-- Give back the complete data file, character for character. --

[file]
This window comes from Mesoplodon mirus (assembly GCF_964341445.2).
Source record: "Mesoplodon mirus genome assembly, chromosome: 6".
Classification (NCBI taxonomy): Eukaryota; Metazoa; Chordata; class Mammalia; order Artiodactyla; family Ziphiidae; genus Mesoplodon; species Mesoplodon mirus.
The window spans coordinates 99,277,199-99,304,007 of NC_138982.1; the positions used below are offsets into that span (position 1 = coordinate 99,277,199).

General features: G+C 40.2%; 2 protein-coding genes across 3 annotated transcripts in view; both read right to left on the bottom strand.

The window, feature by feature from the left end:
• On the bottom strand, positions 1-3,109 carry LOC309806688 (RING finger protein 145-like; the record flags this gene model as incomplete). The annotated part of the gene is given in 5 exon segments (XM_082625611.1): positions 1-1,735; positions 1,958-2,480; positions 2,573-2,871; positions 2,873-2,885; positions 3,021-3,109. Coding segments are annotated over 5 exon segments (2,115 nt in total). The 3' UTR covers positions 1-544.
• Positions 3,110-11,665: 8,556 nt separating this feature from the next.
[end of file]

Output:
This window comes from Mesoplodon mirus (assembly GCF_964341445.2).
Source record: "Mesoplodon mirus genome assembly, chromosome: 6".
Classification (NCBI taxonomy): Eukaryota; Metazoa; Chordata; class Mammalia; order Artiodactyla; family Ziphiidae; genus Mesoplodon; species Mesoplodon mirus.
The window spans coordinates 99,277,199-99,304,007 of NC_138982.1; the positions used below are offsets into that span (position 1 = coordinate 99,277,199).

General features: G+C 40.2%; 2 protein-coding genes across 3 annotated transcripts in view; both read right to left on the bottom strand.

The window, feature by feature from the left end:
• On the bottom strand, positions 1-3,109 carry LOC309806688 (RING finger protein 145-like; the record flags this gene model as incomplete). The annotated part of the gene is given in 5 exon segments (XM_082625611.1): positions 1-1,735; positions 1,958-2,480; positions 2,573-2,871; positions 2,873-2,885; positions 3,021-3,109. Coding segments are annotated over 5 exon segments (2,115 nt in total). The 3' UTR covers positions 1-544.
• Positions 3,110-11,665: 8,556 nt separating this feature from the next.